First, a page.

- Cheerful, robust society man, government guy
- Big appetite for food, drink, fun, women
- everyone loves him, he takes almost nothing seriously
- married to Dolly, but has a wandering eye
- overdraws all finances with extravagant lifestyle; gets the secretary position to earn him 8,000 more roubles
- Masterfully social (the dinner party)
- Note the extraordinary comparison of how he feels in Moscow vs Petersburg
"You don’t admit, I know, that one can be fond of new rolls when one has had one’s rations of bread—to your mind it’s a crime; but I don’t count life as life without love," he said, taking Levin’s question his own way. "What am I to do? I’m made that way. And really, one does so little harm to anyone, and gives oneself so much pleasure..." "What! is there something new, then?" queried Levin. "Yes, my boy, there is! There, do you see, you know the type of Ossian’s women.... Women, such as one sees in dreams.... Well, these women are sometimes to be met in reality ... and these women are terrible. Woman, don’t you know, is such a subject that however much you study it, it’s always perfectly new." "Well, then, it would be better not to study it." "No. Some mathematician has said that enjoyment lies in the search for truth, not in the finding it."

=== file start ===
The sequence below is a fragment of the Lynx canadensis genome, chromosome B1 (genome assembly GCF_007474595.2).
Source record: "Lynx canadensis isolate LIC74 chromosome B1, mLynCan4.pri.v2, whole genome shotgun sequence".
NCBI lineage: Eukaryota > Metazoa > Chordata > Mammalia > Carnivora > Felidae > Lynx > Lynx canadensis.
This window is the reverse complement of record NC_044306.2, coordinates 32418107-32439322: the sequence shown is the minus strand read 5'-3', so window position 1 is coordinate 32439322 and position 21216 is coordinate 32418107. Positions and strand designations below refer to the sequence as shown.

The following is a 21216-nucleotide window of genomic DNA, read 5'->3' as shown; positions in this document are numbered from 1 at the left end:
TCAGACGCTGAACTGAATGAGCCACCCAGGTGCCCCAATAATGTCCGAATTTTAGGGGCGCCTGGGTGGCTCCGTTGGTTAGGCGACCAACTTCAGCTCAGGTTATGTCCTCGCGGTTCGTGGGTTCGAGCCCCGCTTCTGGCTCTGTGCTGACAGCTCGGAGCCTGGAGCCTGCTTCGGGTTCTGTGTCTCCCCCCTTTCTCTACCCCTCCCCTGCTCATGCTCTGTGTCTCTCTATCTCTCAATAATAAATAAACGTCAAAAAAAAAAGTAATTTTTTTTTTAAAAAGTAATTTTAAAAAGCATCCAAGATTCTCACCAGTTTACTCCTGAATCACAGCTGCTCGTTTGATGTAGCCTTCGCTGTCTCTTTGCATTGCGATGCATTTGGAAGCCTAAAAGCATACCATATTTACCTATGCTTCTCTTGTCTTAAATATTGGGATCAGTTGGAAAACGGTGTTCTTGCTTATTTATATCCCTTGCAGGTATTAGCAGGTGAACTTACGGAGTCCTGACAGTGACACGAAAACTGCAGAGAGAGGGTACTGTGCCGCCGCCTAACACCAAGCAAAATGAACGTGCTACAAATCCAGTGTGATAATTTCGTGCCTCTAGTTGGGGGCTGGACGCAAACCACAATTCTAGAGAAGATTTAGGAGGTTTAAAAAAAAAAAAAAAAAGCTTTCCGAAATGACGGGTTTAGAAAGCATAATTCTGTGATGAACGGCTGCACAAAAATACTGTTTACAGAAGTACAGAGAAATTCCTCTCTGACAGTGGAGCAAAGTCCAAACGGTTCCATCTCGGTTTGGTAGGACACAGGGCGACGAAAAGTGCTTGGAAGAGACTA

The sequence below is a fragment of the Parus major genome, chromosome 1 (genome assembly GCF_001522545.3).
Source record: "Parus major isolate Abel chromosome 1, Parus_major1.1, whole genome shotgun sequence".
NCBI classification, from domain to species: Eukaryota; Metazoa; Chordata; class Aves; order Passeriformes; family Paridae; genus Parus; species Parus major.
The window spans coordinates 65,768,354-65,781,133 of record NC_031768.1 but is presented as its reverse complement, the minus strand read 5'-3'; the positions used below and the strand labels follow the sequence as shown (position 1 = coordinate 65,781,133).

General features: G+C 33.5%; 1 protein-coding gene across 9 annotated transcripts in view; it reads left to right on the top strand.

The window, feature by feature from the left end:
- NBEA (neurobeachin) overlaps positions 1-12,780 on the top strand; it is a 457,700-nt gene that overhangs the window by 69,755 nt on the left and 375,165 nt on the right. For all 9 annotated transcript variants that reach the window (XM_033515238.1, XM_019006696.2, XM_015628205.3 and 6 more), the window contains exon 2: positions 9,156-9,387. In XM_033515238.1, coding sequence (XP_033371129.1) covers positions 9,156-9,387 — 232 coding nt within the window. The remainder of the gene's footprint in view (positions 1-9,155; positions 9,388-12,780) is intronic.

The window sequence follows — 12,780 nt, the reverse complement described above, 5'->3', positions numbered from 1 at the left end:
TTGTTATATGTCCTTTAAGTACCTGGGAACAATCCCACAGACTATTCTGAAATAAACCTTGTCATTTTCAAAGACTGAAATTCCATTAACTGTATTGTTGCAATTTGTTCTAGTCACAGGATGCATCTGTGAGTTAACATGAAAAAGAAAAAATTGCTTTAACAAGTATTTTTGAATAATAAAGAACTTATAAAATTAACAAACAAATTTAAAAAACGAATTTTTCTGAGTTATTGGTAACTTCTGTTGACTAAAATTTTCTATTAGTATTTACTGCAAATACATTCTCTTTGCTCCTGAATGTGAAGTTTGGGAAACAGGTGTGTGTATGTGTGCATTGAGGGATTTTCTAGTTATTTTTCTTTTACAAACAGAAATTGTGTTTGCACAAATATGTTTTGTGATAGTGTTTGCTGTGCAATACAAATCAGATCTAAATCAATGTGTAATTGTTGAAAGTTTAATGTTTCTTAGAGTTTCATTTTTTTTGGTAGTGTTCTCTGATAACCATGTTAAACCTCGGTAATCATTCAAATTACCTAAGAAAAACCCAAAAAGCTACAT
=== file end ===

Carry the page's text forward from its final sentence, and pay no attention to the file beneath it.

Tolstoy, Leo. Anna Karenina: Illustrated (The Evergreen Classics) (p. 173). Kindle Edition.